Mexican bishops back repeal of statute of limitations for sexual abuse cases

shutterstock 1553800559 Flagpole and the Metropolitan Cathedral of the Assumption of Virgin Mary in Mexico City, Mexico. | Leonid Andronov/Shutterstock

The Church in Mexico has expressed its support for several bills to eliminate the statute of limitations for the sexual abuse of minors, which stands now at ten years. The bills were introduced in the country's Federal Congress and would only apply to future, not past cases. 

The Mexican bishops do not anticipate that reported abuse cases will be comparable in number to those seen by the Church in the United States, and the Church in Mexico has not seen lawsuits filed on a comparable level.

Speaking to ACI Prensa, CNA's Spanish language news partner, Bishop Alfonso Miranda Guardiola, secretary general of the Mexican bishops' conference, said the country's bishops support lawmakers' efforts to eliminate the statute of limitations for the sexual abuse of minors and have been "respectfully proposing to members of the House and Senate to introduce this kind of proposal."

"These new legislative proposals are a good thing for the nation," he said, since "they are legal instruments to take actions, correct, eradicate the evil, care for the victims and prosecute the perpetrators," Miranda said.

Mexico's House of Representatives unanimously passed a bill Feb. 6.  That bill would the Federal Criminal Code to sanction public officials who "cover up" the sexual abuse of minors. Anyone found guilty would be expelled from office and barred from holding public office in the future. 

The bill also eliminates the statute of limitations for public officials and has been sent on to the Senate for approval.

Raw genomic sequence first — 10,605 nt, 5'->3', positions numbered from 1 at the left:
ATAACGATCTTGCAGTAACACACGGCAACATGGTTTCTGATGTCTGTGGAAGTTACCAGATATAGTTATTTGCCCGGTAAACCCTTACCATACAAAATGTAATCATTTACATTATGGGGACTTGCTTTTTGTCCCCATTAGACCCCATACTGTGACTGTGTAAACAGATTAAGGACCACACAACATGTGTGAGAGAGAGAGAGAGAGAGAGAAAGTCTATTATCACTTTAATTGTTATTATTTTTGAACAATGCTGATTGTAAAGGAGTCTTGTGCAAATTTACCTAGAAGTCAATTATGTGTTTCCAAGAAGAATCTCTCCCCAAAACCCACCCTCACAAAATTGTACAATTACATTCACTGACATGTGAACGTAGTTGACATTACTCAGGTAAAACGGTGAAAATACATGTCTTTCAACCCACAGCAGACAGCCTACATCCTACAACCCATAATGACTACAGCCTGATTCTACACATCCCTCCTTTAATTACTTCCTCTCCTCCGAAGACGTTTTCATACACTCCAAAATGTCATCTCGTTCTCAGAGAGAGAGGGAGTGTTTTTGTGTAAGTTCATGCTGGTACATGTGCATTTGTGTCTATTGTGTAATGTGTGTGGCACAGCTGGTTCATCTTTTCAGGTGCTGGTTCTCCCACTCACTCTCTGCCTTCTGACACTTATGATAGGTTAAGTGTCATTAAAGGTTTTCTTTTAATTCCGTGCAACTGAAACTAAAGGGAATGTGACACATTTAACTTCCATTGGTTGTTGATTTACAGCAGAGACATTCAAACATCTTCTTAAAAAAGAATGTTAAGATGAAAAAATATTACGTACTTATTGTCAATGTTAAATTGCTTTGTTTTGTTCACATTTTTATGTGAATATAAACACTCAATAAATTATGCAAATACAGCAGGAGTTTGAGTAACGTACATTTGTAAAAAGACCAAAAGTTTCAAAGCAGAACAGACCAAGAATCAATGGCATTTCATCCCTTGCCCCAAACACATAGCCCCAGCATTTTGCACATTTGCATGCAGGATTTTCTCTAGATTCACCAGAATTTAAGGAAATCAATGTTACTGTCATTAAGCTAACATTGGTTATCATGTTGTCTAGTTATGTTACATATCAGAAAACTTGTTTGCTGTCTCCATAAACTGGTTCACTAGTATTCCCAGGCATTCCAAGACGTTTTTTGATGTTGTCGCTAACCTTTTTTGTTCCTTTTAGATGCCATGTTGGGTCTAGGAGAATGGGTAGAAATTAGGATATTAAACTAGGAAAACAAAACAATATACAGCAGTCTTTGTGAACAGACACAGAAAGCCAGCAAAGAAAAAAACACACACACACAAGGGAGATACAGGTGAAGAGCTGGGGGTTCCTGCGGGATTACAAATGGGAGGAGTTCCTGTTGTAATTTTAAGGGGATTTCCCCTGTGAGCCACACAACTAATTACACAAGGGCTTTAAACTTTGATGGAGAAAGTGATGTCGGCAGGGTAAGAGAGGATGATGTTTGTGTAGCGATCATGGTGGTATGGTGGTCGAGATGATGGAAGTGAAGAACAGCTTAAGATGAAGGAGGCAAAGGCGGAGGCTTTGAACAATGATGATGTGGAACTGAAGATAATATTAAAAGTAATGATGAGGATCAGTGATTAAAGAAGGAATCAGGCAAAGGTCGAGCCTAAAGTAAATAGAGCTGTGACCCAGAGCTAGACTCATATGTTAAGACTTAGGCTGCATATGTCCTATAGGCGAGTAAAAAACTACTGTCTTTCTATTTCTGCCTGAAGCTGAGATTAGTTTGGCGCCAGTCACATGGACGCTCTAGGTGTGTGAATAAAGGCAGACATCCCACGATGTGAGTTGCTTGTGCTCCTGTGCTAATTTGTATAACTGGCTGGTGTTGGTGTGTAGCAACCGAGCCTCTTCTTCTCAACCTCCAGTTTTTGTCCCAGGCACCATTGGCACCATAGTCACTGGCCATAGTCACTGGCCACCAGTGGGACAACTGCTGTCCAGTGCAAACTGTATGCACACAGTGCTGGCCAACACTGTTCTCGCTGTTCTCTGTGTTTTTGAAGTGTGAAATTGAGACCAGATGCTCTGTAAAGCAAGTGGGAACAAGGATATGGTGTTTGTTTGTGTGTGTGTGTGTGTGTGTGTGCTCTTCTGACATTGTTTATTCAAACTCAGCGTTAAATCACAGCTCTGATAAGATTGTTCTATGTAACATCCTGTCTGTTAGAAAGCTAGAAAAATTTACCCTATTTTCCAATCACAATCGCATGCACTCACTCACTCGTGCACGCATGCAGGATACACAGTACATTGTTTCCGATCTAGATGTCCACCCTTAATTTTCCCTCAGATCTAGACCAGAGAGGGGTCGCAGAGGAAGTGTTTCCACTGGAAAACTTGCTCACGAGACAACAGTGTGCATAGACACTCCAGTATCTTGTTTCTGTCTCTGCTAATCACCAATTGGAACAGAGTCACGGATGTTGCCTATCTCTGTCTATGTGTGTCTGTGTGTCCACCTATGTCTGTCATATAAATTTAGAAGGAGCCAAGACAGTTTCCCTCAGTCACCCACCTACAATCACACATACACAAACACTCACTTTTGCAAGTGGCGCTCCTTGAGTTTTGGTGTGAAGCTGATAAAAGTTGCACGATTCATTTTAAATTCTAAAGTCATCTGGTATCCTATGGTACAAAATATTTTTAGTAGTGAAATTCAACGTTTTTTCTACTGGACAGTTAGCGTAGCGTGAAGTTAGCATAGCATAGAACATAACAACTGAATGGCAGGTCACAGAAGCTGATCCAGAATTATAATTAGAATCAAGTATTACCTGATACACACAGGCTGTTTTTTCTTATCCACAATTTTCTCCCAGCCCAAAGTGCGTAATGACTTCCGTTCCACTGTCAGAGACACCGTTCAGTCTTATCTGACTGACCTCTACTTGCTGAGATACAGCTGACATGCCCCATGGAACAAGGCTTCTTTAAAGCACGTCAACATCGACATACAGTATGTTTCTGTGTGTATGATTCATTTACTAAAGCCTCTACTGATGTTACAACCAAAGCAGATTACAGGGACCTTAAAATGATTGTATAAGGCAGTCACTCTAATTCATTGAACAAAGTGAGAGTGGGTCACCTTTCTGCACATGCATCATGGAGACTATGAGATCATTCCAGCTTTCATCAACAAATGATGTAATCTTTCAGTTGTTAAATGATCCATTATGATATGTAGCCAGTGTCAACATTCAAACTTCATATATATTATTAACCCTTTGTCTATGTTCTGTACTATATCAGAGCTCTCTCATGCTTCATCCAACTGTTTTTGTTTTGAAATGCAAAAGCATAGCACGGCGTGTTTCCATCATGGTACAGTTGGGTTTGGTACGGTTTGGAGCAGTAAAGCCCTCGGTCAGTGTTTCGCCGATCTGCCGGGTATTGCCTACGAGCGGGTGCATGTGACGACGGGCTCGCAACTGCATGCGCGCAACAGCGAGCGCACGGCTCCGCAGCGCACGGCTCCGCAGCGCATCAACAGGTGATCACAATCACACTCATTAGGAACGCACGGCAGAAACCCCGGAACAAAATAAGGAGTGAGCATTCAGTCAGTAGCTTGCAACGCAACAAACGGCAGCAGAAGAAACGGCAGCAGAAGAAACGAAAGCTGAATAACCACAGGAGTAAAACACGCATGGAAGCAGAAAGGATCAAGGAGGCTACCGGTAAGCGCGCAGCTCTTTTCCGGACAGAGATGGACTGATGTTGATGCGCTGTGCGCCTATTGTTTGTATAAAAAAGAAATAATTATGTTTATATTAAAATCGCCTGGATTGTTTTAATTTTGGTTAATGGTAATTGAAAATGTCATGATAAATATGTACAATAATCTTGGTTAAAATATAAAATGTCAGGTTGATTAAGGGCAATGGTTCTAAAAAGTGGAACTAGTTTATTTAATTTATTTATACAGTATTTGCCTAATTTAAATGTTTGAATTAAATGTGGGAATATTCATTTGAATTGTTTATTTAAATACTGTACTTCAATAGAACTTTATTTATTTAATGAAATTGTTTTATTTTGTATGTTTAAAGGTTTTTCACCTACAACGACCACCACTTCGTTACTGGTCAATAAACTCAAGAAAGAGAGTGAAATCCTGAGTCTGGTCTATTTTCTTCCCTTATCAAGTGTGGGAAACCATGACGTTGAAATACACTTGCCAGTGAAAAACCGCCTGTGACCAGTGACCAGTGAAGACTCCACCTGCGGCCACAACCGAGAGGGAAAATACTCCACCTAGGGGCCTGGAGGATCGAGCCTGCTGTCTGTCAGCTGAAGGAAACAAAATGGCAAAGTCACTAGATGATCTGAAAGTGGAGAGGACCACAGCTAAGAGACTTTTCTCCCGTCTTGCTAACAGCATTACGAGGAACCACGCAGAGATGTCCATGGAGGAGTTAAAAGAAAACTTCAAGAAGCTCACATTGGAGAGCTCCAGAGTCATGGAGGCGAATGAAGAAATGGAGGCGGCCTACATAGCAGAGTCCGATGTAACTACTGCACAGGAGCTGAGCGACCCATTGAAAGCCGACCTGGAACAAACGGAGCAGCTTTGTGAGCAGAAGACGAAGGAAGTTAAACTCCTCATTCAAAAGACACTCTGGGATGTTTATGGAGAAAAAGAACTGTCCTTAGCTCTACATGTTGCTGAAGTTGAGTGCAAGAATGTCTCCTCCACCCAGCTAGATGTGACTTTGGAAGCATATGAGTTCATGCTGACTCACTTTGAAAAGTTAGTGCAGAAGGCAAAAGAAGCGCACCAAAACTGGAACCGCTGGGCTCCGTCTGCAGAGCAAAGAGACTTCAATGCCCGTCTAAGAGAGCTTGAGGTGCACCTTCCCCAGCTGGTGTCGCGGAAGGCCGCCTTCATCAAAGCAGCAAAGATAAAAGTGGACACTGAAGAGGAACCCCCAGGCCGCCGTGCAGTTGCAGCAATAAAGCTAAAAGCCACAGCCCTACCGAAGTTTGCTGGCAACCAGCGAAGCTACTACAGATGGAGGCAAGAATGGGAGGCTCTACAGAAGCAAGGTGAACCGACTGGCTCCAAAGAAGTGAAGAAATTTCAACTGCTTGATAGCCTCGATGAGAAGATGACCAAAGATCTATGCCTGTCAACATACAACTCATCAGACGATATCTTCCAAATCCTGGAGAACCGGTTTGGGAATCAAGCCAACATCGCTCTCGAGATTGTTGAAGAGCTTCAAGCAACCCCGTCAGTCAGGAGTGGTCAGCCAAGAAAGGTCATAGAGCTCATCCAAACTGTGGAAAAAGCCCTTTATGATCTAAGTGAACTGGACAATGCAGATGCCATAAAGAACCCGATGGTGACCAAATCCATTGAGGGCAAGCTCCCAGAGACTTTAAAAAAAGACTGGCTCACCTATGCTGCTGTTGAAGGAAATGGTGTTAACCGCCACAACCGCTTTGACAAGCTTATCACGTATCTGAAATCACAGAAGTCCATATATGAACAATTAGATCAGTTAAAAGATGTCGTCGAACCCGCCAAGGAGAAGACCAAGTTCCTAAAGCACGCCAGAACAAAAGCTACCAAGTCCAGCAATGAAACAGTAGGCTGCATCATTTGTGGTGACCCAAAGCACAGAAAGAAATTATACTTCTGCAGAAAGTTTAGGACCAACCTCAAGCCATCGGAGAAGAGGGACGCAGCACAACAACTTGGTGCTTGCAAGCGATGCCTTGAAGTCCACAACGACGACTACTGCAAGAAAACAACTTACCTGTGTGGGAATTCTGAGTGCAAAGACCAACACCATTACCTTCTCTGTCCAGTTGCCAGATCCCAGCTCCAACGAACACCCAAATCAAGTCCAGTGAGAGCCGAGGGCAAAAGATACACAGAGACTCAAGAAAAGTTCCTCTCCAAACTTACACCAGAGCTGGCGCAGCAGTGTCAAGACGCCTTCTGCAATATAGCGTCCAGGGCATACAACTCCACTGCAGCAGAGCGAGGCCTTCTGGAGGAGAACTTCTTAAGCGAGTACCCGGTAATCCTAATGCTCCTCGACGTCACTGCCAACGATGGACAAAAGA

Various legislators have also filed bills to eliminate the statute of limitations for pedophilia, including  pro-life senator Lilly Téllez, a member of President López Obrador's National Regeneration Movement Party (Morena). 

Téllez posted on Twitter that her proposal also seeks to double the sentence for child abusers with a close relationship to the victim. 

The senator's bill also states that abusers "lose any legal rights he or she has with the victim" and that "local legislatures would have to adjust their laws to comply with the aims of the initiative."

Bishop Miranda called the sexual abuse of minors "a cancer worldwide" and said it occurs in the Church as well as "in the family, in one's own home, in education, sports, the arts, and many other environments." 

"When an abuser does not face a civil criminal trial, possible new victims are put at risk, inside or outside the Church," Miranda said.

Noting that a canonical trial can result in the laicization of an abuser priest, Miranda said that, if the statute of limitations prevents civil authorities from acting, the perpetrator "goes free with the possibility of getting into school or work environments etc. and putting new victims at risk."

"We are very pleased with the progress these bills are making in the legislatures ," Miranda said, "and reiterated that "those changes will help protect children, avoid abuse by whoever -- a priest or in the family or school environment -- and contribute to the healthy development of children.

A version of the story was first published by ACI Prensa, CNA's Spanish language news partner. It has been translated and adapted by CNA.

Our mission is the truth. Join us!

Your monthly donation will help our team continue reporting the truth, with fairness, integrity, and fidelity to Jesus Christ and his Church.